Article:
Stop Dodging the Caller ID! How to Help Your Disruptive Child Thrive at School
Behavioral changes occur in the classroom due to learning issues, peer problems, and other psychosocial stressors.
In a perfect world, every child would be taught in a way that best suits his or her individual needs. Teachers would have the time and resources to meet each child where they are and teach to their strengths. In the real world, classrooms are packed, resources are limited, and teachers can’t afford to take the time to teach to each child’s individual strengths and weaknesses. Given the fact that not every child requires an Individualized Education Plan (IEP), a number of kids are caught in the middle each year. Many compensate for various stressors and struggles with behavior.
By mid-way through the school year, my phone tends to be ringing off the hook with worried parents who don’t understand why their child is disrupting the classroom to the point of frequent phone calls home. Those are the calls that no parent wants to get. The minute you send your child out the door, you are powerless to help guide the behavior. You rely on others to step in.
While those phone calls home might alert you to a problem, they don’t do much to change the behavior. It takes teamwork to help children thrive in the classroom setting, and sometimes that means trying a few strategies to find a plan that works.
Uncover the problem.
Children develop at their own pace, and not all children learn in the same way. Some are visual learners. Some are auditory learners. And some prefer tactile learning. Some kids learn faster in groups while others prefer a more solitary learning experience. Some children gravitate toward logic while others need physical input. And verbal learners really enjoy using their words.
The problem, of course, is that in a classroom of 20-25 kids, you might encounter several learning styles, making it difficult to treat each child on an individual level. It comes as no surprise that some kids struggle to learn.
You don’t need a diagnosis of a learning disability to struggle with learning. Work with the teacher to determine where your child might be struggling and where your child is thriving. When you have the information, you can develop a plan.
Learning might not be the (only) issue, though. It’s important to establish open communication with your child and discuss things like peer problems or feelings of anxiety about tests and academics in general. You should also consider stress on the home front. Problems at home often trigger behavioral issues at school.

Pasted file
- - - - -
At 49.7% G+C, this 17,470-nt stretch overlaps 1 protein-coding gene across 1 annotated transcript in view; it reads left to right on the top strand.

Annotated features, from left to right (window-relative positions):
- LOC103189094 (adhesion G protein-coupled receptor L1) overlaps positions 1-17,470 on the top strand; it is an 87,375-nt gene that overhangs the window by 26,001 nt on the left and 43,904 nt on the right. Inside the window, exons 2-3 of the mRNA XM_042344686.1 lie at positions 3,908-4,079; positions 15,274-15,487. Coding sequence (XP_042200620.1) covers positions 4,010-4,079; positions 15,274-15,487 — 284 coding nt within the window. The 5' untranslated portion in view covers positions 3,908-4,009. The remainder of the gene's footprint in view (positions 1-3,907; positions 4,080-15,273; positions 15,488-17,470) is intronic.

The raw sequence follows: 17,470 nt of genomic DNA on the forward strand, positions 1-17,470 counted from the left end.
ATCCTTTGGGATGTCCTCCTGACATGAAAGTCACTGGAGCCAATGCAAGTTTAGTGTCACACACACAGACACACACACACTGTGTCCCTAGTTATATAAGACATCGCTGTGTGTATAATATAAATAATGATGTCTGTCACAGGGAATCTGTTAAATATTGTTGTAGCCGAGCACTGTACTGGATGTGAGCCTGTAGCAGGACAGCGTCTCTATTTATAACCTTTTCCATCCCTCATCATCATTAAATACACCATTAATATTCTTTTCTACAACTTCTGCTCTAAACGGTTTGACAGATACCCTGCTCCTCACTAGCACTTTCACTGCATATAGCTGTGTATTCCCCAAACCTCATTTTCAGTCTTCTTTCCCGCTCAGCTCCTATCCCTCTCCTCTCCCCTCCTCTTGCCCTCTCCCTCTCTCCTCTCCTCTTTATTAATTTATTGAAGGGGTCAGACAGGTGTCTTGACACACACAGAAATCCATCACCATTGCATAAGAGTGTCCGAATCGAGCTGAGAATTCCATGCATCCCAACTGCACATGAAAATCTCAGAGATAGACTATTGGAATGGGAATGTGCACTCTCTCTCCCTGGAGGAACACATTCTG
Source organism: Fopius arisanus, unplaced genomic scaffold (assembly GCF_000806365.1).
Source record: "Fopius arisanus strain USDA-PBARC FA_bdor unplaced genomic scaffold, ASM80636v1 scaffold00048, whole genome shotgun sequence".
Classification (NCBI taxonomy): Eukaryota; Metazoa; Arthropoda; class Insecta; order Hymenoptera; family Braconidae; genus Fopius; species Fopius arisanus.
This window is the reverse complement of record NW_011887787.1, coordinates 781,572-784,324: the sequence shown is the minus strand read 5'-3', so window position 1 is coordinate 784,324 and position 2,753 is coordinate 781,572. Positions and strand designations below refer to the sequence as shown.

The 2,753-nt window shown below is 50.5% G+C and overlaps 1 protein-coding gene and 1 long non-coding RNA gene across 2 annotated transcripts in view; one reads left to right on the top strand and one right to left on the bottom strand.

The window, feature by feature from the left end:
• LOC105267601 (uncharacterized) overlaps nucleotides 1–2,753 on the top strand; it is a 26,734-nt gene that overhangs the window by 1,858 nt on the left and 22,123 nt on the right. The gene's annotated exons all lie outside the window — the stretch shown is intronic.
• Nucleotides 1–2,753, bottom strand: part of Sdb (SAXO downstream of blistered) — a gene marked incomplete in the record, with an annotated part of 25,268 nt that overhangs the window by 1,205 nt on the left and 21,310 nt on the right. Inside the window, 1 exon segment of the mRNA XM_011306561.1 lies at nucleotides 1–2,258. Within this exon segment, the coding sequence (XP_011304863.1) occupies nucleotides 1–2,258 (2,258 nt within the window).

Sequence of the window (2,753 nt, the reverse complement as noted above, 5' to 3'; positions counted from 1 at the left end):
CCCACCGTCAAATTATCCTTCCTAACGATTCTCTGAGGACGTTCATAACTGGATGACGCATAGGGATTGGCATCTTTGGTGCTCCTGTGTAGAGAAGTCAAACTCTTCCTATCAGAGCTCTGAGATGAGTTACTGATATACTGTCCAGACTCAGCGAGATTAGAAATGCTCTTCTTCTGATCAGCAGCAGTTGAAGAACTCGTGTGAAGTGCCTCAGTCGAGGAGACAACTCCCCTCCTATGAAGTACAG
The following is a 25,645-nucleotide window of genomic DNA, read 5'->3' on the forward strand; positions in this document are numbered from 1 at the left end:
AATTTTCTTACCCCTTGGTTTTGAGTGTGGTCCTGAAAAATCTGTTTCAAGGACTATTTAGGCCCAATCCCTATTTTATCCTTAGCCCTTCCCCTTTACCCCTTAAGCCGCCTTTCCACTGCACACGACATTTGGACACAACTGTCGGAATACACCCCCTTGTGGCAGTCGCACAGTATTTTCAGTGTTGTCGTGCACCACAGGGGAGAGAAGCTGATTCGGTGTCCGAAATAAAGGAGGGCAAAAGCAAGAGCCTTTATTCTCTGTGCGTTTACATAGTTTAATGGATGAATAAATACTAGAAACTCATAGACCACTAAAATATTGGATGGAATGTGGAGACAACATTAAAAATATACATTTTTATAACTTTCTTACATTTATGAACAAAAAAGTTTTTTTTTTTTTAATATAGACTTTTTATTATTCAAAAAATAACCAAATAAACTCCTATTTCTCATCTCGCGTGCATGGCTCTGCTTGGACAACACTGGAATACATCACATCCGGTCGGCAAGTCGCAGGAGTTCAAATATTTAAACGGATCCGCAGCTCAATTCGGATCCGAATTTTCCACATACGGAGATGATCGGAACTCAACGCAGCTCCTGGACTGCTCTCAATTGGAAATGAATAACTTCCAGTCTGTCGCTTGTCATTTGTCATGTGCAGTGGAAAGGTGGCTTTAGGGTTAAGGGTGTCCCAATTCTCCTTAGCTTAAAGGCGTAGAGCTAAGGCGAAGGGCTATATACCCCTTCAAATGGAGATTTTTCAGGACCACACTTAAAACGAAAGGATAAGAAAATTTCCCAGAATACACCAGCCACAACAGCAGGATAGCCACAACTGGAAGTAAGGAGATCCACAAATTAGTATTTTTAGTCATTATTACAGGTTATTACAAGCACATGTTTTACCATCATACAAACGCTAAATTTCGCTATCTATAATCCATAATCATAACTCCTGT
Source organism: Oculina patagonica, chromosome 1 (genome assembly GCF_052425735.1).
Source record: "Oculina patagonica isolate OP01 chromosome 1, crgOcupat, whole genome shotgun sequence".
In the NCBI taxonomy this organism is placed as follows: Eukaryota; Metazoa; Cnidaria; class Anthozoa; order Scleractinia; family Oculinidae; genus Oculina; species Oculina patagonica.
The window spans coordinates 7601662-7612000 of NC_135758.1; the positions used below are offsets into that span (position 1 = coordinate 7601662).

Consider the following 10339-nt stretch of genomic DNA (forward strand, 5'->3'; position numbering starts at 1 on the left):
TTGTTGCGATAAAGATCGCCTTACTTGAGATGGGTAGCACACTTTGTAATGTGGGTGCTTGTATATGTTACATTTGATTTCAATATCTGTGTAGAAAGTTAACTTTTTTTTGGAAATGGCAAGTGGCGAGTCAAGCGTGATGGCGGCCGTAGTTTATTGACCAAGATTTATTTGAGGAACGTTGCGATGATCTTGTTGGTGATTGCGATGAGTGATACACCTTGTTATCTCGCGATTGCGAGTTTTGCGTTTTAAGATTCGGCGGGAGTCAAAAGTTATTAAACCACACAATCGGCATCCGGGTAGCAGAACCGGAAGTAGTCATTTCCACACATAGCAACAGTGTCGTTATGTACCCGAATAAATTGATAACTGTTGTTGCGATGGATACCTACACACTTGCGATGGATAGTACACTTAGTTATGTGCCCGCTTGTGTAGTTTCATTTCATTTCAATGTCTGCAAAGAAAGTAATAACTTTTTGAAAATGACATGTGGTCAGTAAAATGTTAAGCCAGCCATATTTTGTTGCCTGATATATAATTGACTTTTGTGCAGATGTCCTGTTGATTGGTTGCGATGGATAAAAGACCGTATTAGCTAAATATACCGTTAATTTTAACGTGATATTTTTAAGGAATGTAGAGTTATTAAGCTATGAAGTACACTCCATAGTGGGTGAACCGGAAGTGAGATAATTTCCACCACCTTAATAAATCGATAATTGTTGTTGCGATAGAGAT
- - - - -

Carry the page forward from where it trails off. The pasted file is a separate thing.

Meet with your child’s teacher to discuss all areas and go from there.
Try classroom solutions.
There is no one perfect solution to disruptive behavior in the classroom. What works for one child might not work for another. But there are a few strategies that can be helpful. It will take some trial and error to find what works best for your child.
- Preferential seating (close to the front and away from peers that might increase distractions)
- Nonverbal cues (tugging on the ear to signal “listen”, or a motivating word or phrase taped to the desk)
- Frequent breaks (sometimes kids need to get up and get some energy out. Water breaks or just stretching and wall push-ups in the back of the classroom can help)
- Stress ball to get pent up energy out (also helps with test anxiety)
- Individual behavior chart in the desk (working toward one individual goal at a time can help some kids)
- Sensory foot bands, therapy balls, wiggle seat cushions, and footrests can be useful
Call a team meeting.
If you are working closely with the teacher and have tried several strategies to help your child but still find that disruptive behavior is a cause for concern, it’s time to call a team meeting. An evaluation from the school psychologist can provide incredibly helpful information and assist you in creating a plan that best suits your child, whether or not that IEP becomes necessary.
Has your child ever experienced struggles in school?Read More